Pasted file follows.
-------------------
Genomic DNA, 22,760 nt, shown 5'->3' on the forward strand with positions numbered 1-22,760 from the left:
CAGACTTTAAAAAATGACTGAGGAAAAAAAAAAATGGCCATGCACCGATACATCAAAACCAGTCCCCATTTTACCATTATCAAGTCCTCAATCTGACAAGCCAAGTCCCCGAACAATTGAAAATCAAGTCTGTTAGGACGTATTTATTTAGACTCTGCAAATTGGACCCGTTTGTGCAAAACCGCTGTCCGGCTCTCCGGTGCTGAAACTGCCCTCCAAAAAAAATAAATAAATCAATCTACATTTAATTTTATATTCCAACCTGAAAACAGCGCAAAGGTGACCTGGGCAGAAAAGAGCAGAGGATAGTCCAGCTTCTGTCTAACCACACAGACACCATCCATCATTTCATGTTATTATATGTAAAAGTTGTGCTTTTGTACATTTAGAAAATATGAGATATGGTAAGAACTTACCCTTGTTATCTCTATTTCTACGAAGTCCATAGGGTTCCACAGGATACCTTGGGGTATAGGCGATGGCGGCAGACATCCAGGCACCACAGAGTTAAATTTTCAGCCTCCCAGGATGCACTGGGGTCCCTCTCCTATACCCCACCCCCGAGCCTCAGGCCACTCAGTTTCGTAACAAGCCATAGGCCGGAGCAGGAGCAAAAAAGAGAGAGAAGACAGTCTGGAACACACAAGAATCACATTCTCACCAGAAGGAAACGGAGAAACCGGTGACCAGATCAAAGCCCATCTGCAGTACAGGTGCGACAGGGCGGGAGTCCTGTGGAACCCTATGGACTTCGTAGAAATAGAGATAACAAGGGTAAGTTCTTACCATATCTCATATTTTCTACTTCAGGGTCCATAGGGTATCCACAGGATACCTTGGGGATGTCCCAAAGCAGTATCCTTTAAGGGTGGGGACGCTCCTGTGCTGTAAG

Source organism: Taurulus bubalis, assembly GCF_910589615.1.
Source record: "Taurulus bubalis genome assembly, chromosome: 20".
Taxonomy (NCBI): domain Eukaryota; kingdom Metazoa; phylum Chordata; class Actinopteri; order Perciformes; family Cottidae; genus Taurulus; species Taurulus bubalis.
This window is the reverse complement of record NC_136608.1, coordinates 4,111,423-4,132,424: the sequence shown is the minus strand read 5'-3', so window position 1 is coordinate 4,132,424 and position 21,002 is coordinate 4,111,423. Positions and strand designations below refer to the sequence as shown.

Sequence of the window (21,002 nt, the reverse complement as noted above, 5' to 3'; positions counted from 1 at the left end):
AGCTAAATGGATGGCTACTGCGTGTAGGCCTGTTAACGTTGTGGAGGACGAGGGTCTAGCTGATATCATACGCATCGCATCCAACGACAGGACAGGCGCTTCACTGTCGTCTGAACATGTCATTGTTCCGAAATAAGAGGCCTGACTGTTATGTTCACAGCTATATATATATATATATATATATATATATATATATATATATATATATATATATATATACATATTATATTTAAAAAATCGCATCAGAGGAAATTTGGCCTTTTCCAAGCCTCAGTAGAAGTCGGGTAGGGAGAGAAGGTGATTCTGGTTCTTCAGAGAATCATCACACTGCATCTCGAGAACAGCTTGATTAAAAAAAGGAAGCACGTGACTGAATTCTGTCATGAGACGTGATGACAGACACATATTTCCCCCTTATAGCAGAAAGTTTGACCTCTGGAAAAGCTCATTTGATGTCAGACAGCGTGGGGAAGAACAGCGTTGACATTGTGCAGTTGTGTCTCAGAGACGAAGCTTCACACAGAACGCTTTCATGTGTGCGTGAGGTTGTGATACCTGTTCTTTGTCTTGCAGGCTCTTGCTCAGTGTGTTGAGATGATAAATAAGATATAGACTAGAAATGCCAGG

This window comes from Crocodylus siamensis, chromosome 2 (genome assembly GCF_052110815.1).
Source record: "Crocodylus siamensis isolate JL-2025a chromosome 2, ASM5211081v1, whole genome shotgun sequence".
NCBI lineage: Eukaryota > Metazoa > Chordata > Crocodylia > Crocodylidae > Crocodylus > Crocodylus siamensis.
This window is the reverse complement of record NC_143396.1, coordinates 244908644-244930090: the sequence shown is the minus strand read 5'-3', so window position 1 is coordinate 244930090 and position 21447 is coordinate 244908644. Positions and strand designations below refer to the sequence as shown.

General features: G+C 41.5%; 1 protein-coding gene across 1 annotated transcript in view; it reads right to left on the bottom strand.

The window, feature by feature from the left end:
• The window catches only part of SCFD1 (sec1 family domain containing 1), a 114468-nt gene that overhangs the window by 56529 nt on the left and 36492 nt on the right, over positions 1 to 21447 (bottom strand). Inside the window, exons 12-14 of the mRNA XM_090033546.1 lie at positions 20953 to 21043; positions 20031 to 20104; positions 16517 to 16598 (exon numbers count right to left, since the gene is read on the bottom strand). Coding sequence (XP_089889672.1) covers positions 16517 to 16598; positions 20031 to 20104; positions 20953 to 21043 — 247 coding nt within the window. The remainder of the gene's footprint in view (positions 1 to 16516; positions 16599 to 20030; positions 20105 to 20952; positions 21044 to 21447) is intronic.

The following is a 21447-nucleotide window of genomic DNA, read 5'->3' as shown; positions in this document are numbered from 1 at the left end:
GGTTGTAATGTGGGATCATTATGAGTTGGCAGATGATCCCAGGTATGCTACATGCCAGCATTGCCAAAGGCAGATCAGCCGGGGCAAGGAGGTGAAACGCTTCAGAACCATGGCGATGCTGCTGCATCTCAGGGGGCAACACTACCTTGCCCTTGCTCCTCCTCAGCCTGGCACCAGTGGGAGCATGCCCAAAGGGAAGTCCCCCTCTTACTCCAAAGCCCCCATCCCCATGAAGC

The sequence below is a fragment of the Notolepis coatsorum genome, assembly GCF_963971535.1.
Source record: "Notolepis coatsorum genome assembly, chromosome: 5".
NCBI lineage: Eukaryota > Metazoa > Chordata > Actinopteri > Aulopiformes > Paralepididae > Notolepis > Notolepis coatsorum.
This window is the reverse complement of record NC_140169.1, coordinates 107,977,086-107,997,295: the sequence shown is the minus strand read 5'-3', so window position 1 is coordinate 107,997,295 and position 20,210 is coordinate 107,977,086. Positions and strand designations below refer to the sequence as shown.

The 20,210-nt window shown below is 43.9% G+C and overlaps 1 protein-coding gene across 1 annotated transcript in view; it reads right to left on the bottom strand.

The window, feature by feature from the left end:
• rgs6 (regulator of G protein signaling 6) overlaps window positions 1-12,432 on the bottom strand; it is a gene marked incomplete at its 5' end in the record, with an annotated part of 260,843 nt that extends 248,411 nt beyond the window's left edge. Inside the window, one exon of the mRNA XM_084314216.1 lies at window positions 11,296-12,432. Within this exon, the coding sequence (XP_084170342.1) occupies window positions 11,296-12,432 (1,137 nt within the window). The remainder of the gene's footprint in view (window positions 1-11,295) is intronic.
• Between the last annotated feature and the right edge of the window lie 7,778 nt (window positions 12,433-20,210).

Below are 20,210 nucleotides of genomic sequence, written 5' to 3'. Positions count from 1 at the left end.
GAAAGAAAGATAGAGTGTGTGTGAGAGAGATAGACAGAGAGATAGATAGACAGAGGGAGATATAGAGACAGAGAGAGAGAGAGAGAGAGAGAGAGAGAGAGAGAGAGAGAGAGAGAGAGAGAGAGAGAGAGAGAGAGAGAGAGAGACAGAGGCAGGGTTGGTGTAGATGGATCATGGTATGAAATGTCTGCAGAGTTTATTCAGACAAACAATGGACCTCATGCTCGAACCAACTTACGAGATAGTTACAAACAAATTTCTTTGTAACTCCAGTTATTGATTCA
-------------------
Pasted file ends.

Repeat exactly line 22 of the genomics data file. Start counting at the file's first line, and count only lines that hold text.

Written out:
The 20,210-nt window shown below is 43.9% G+C and overlaps 1 protein-coding gene across 1 annotated transcript in view; it reads right to left on the bottom strand.